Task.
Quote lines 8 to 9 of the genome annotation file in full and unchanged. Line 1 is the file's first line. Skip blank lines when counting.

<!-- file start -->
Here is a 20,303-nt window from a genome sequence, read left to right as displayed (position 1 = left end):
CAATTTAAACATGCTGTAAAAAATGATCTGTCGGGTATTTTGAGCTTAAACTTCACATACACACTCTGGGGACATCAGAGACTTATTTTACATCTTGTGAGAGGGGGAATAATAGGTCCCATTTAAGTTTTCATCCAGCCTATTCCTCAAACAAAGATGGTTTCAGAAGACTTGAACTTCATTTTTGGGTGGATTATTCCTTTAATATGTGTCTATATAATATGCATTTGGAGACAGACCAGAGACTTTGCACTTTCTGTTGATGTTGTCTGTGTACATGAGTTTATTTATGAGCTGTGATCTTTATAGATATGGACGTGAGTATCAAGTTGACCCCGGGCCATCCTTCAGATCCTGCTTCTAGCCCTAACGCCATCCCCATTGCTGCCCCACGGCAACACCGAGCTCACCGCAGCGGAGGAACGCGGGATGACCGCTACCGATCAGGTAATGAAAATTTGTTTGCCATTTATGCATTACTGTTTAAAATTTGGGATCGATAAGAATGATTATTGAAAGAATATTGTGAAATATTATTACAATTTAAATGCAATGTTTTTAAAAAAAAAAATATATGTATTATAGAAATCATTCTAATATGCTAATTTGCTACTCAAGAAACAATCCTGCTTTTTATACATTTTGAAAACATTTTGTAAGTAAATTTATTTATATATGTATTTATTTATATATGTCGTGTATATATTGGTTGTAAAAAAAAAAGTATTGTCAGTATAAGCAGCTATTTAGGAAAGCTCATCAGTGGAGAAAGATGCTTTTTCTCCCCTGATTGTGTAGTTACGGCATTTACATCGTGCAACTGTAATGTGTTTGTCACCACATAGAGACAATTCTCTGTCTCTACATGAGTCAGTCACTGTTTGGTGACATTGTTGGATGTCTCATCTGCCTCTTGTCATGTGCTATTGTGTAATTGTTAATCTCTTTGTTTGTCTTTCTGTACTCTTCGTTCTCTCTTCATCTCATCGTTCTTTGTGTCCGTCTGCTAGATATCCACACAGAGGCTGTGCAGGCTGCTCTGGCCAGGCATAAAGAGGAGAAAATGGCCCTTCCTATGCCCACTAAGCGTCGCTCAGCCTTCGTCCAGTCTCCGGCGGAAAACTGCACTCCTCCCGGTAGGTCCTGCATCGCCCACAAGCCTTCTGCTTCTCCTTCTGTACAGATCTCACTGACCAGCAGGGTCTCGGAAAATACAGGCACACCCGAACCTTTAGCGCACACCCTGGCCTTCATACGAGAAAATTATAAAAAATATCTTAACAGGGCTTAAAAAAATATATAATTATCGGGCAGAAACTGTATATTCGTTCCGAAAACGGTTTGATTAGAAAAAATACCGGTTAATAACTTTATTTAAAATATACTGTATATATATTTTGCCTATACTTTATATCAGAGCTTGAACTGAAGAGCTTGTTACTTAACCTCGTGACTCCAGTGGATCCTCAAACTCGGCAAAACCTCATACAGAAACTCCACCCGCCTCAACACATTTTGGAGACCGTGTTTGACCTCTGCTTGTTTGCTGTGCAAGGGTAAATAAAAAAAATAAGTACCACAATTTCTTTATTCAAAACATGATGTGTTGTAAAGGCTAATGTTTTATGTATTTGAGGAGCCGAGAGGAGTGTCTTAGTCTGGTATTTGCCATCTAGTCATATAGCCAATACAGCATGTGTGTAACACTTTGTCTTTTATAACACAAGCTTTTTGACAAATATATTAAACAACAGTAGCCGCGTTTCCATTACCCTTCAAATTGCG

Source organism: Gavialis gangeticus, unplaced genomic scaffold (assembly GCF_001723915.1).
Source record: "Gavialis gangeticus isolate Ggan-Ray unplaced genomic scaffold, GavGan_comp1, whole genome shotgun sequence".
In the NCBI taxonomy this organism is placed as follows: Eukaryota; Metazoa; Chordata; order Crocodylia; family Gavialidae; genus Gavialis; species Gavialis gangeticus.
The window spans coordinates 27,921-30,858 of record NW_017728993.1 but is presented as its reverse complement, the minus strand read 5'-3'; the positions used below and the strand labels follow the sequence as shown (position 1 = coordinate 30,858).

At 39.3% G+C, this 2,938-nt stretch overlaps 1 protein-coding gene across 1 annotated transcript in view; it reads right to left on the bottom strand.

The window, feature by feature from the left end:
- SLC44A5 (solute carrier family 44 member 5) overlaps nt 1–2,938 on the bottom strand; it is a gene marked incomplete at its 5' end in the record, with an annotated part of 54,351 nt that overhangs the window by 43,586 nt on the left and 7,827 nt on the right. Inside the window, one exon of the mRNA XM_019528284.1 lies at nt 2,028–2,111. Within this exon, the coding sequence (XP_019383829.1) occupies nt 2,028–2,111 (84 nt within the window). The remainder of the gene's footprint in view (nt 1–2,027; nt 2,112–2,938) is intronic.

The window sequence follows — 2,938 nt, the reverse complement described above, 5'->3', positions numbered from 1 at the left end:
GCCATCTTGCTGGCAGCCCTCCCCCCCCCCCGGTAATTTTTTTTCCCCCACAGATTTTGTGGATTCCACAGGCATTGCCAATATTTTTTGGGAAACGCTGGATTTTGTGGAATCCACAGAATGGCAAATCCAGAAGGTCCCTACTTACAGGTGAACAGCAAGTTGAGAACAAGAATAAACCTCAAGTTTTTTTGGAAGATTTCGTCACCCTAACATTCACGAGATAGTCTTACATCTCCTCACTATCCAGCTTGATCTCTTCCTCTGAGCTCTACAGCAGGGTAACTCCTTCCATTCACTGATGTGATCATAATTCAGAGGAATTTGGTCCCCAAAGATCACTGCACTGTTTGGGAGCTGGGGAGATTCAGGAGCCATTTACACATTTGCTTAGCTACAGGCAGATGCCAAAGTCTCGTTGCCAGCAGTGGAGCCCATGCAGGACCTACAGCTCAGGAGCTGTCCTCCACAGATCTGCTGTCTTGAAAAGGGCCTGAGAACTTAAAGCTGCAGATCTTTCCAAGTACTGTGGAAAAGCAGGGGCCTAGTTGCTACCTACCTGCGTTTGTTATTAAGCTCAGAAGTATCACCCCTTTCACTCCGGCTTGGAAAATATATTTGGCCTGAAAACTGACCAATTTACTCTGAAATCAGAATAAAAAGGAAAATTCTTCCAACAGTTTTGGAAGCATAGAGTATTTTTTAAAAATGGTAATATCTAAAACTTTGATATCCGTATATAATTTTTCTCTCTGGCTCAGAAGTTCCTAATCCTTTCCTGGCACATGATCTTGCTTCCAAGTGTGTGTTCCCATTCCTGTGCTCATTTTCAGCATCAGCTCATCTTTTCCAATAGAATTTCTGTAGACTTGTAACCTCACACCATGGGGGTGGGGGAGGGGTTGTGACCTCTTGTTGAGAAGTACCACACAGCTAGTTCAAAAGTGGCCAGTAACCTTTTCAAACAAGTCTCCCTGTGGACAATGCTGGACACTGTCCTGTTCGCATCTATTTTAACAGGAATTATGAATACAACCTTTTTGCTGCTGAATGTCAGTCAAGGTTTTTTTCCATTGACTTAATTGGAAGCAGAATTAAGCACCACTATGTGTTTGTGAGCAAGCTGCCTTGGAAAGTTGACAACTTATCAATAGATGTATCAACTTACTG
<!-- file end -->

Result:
The window, feature by feature from the left end:
- SLC44A5 (solute carrier family 44 member 5) overlaps nt 1–2,938 on the bottom strand; it is a gene marked incomplete at its 5' end in the record, with an annotated part of 54,351 nt that overhangs the window by 43,586 nt on the left and 7,827 nt on the right. Inside the window, one exon of the mRNA XM_019528284.1 lies at nt 2,028–2,111. Within this exon, the coding sequence (XP_019383829.1) occupies nt 2,028–2,111 (84 nt within the window). The remainder of the gene's footprint in view (nt 1–2,027; nt 2,112–2,938) is intronic.